Unfortunately the rain has been a nuisance for the last week or so, so I wasn't able to get any multi-gear logs, but I was able to get on the throttle enough in third gear to take some short logs that confirmed the PI was flowing properly -- this could be seen by looking at the fuel enrichment column on the JB4 logs. In addition, the trims were looking excellent and high and low pressures looked steady. Even at map 2's 17psi, the port injection E85 tune was a night and day difference compared to the pump gas tune, and spooled noticeably faster.

It also feels nice to be running so many modifications with not a single warning light on the dash.



Finally, I should be ready to rock n' roll with this single turbo now that it has all the fuel it needs. I can't wait to see what E60 and 23psi will feel like. I'll be posting up some 3rd-4th gear pulls on map 2 sometime this week, weather pending, so I can confirm everything looks good when WOT for an extended period.
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      08-06-2018, 02:51 PM   #301
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I'm so excited to see this lol
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"Tobias" 2013 135i ///M-Sport 6MT Avant Garde M310's cp-e Charge Pipe Seibon CF M3 Hood Custom Exhaust & Cutout JB4
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      08-12-2018, 09:03 PM   #302
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Back when I was installing this latest round of fueling mods, I touched on the fact that I had found my aluminum guibo completely destroyed.



I had attributed this failure to all the clunking and drivetrain vibration I'd been experiencing in 1st and 2nd gears. While the car was up on stands, I swapped back in the OEM rubber guibo the car came with back in 2008 and torqued everything back in. Keep in mind, I did not drop the mid-pipe portion of the exhaust, nor did I drop the heat shielding above that shields the driveshaft from the elements. When I got the car back on the road to test out the port injection and second Walbro 450, it seemed that most of the problem had been resolved. I could still feel the vibration I was experiencing with the aluminum guibo, but it had become much more manageable.

Over the next few weeks, however, things had gotten worse and most of the vibration had returned in 1st and 2nd gear. In fact, in 1st gear under anything but the lightest of throttle, it sounded like the driveshaft was making contact with metal. I limped the car to my garage, and got the car back on stands again. To my surprise, the guibo was still intact and didn't look ripped in the slightest.



This meant the center support bearing was the next possible failure spot, but getting a clear view of that portion of the driveshaft meant dropping the mid-pipe and heat shielding. At that point, it was obvious the center support bearing was destroyed and the culprit of the harshness I'd been experiencing.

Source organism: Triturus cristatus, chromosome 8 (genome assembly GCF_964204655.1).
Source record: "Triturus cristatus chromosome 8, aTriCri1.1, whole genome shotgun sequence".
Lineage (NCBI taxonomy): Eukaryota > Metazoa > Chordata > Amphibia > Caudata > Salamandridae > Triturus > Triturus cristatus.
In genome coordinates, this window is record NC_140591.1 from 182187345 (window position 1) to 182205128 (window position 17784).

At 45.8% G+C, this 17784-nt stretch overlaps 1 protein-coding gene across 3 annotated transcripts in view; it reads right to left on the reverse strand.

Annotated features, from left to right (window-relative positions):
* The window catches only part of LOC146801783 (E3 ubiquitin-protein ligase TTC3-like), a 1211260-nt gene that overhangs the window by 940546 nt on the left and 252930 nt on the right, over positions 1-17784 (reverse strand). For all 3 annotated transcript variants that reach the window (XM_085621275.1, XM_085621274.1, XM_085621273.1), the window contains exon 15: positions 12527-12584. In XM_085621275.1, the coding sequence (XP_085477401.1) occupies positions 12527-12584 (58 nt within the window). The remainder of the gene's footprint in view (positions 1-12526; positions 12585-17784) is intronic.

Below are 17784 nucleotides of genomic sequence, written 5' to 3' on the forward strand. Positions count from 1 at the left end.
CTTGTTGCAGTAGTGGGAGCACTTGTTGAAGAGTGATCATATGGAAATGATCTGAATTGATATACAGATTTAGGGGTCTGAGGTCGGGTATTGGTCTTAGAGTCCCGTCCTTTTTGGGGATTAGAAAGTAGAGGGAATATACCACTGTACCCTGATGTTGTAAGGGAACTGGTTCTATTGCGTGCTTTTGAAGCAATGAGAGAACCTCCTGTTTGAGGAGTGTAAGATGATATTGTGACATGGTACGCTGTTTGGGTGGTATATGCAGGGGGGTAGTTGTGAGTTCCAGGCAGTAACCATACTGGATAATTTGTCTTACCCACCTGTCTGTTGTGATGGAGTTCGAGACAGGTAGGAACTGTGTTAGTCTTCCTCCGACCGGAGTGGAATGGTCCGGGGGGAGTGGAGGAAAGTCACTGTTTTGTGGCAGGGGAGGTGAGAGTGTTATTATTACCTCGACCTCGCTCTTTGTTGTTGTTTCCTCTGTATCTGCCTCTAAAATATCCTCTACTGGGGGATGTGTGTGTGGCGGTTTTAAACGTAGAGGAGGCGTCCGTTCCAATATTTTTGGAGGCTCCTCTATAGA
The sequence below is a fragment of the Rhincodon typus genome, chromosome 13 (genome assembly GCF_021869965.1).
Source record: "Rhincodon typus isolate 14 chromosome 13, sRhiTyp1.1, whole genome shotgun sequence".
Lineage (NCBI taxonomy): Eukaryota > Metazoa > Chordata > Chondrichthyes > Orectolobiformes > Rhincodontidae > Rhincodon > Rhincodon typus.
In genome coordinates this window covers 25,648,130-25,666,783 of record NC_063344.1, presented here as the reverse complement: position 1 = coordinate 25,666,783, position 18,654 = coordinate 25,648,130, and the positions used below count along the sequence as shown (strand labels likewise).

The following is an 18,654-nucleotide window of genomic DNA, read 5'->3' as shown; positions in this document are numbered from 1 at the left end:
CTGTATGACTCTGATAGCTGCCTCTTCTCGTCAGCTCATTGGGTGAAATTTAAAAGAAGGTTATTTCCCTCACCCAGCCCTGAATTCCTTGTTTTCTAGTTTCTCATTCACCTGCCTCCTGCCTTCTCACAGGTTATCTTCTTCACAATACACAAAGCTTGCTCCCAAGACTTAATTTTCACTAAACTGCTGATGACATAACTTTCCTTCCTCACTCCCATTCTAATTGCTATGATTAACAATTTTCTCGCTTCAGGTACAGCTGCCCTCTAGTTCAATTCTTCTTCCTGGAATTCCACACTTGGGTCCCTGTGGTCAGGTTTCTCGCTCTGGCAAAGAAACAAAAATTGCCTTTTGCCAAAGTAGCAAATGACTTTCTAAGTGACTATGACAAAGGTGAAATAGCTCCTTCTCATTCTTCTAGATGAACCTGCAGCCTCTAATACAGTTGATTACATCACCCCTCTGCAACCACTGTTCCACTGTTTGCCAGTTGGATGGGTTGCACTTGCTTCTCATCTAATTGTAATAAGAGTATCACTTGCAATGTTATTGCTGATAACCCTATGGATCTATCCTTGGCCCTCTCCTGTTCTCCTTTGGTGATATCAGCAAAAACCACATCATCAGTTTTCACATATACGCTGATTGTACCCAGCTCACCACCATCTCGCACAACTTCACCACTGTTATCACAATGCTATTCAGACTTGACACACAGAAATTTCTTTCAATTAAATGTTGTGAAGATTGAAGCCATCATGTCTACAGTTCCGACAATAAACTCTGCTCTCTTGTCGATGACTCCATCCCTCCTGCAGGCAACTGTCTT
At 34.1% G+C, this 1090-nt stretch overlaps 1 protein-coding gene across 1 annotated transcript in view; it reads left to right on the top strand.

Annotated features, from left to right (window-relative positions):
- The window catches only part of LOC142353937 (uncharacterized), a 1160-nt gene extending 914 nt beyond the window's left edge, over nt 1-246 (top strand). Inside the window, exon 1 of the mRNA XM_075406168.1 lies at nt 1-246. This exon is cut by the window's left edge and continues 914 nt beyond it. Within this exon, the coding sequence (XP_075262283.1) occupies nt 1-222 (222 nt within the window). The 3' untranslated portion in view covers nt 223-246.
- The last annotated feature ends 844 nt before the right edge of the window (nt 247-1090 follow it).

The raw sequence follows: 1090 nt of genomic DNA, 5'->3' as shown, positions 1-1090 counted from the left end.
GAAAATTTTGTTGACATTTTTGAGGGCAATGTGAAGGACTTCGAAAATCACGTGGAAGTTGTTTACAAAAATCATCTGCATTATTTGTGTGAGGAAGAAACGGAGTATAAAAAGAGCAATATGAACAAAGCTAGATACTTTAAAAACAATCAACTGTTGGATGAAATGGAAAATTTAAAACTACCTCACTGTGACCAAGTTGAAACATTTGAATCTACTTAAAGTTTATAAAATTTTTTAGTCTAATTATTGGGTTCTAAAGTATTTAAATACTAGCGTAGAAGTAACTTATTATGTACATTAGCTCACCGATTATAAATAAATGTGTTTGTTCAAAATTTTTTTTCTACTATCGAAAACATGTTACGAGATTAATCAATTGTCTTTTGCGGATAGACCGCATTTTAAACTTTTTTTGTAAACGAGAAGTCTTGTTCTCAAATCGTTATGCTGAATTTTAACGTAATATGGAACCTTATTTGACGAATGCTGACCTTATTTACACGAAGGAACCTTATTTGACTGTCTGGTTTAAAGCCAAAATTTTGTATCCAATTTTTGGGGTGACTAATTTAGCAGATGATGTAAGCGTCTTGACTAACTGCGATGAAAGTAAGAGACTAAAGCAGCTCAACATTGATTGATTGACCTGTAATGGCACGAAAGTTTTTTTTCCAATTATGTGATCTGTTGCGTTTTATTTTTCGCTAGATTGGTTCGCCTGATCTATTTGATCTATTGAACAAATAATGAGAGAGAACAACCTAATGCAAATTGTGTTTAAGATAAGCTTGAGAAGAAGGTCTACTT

The other obvious issue was that back when I'd dropped the driveshaft to upgrade my clutch/flywheel earlier in the year, I had not paid close enough attention to the orientation and installed it upside down. This was putting the angle of the driveshaft slightly off kilter, and therefore trashing the center support bearing itself, as well as the guibo.



I was disappointed in my dumb mistake, but it's not the first nor the last I'll make while wrenching, and now I know for sure what was causing the issue. I used FCPEuro to pick up a brand new OEM BMW guibo and center support bearing. The lifetime warranty on some of these wear and tear items is valuable in my eyes.

I started at the guibo end of the driveshaft and disconnected those 6 bolts. Most DIYs I reviewed recommended pulling the driveshaft at the differential end, but I did not have the 50mm open end wrench in order to remove the oversized nut. This meant leaving the driveshaft attached at the differential, disconnecting the two bolts securing the center support bearing, and pulling back the rubber boot to expose the splines of the driveshaft.

At this point, you'll want to mark the two ends of the driveshaft so they can be reassembled in the exact same way they were removed. The driveshaft is balanced as a single unit and has weights in certain areas for vibration free driving. From there, a 3 jaw puller made light work of getting the center bearing removed from the driveshaft.



Old parts compared to the new ones.



New guibo on the left, old cracked guibo on the right.



To install the new center support bearing, make sure the old one is installed in the same orientation as the old one. I marked mine just to be sure. I used a pipe that was slightly larger than the driveshaft spline and a rubber mallet to push the bearing up the shaft and into place. A press was not needed.

This time around, I made sure I had the center support bearing properly rotated before bolting it down. This made a huge difference in how the driveshaft sits, and tucks much better up in the tunnel.



Final look at both ends after bolting everything back down properly. When reinstalling the guibo, make sure the arrows on the outer ring are pointing towards a flange. That will ensure everything is oriented properly.





Hopefully this can help someone else avoid this very avoidable problem. At least both of the guibo and center support bearing are considered wear and tear items, so its nice to know there's fresh rubber in there.